“People are sick and tired of being taken for granted – that this is a Fianna Fáil house, that is a Fine Gael house – young and old people want a change, they want strong individual TDs who are going to fight for their area,” he insisted, minutes after his election.

“Whichever TD comes out, we will work together on a non-partisan basis for the betterment of the constituency rather than the age old practice of criticising each other. We cannot deliver for this constituency if we bicker among ourselves.”

Deputy Naughten said he was particularly heartened at the phenomenal vote he won from the Galway side of the electorate, having won election previously in Roscommon-Longford and Roscommon-Leitrim.

“I didn’t want to be seen as a Roscommon candidate. The people of East Galway felt abandoned in this constituency. I’ve always reiterated whoever’s elected represented both parts of the constituency, after all Ballinasloe is the economic driver of the region and we have an awful lot in common in terms of pressure on our health services and the need to shore up Portiuncla Hospital and improve the ambulance service.”

For more, read this week’s Connacht Tribune.

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Fine Gael’s geography lesson



New Fianna Fáil TD for Roscommon Galway Eugene Murphy being congratulated by newly weds Niamh Kiernan and Seamus Anderson at the Abbey Hotel Roscommon after a big day for all three of them.

Fine Gael is reviewing the decision which effectively resulted in the party not running a candidate in Ballinasloe – a move which many feel cost the party a vital seat.

Fine Gael headquarters issued a directive to select just one candidate for the Roscommon-Galway constituency and it proved to be a disastrous move.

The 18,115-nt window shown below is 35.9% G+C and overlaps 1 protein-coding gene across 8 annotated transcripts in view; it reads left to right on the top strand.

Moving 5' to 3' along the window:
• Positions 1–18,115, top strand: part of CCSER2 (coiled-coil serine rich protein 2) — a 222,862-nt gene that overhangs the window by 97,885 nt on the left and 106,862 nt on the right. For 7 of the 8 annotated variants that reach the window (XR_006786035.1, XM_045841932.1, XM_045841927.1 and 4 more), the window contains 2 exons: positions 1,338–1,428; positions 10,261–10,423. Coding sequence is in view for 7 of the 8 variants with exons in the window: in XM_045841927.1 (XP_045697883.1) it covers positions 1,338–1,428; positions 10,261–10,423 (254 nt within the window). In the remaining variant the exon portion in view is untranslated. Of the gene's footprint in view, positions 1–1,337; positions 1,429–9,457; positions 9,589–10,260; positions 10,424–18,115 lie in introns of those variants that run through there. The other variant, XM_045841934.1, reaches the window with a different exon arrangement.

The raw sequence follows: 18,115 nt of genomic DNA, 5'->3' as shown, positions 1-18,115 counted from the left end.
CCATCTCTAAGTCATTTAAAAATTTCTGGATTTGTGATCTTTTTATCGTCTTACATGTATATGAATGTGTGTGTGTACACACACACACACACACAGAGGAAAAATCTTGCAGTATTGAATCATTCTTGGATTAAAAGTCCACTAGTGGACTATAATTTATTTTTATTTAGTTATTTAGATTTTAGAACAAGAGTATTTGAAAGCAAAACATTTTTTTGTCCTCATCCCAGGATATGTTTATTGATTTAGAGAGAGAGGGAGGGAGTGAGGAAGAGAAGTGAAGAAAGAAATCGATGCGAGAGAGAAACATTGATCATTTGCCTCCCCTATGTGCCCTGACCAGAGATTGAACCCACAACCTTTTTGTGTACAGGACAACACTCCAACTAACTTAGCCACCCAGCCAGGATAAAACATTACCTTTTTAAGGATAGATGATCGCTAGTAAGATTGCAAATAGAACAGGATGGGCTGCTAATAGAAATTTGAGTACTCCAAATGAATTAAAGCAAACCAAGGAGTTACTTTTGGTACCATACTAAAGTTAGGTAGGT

But not having a candidate in the Ballinasloe end of the constituency meant that Deputy Denis Naughten mopped votes that enabled him to end up more than 2,000 votes more than required to exceed the quota.

The clear run resulted in Naughten sweeping up more than 1,000 first preferences in Ballinasloe town alone. In the Creagh NS box he received almost 400 first preferences, according to the tally figures.

There were two nominated to contest the Fine Gael constituency in the Roscommon-Galway constituency – Cllr Maura Hopkins from Ballaghaderreen in the north of the constituency and Senator Michael Mullins in Ballinasloe.

But then a directive came down from FG headquarters instructing that only one candidate be selected at convention which prompted Senator Mullins to withdraw from the race.

“We left the goal wide open for Naughten to score . . . and by jaysus did he take up the opportunity,” declared Fine Gael’s Cllr Michael Finnerty who had been pushing for a FG candidate in Ballinasloe.

The tally figures show that Maura Hopkins received just over 850 votes in the Ballinasloe area and only lost out on a seat to FF’s Eugene Murphy by a relatively small margin.

Fine Gael now accept that had they run ‘a sweeper’ in Ballinasloe, they would have probably won a seat in the constituency.

For more, read this week’s Connacht Tribune.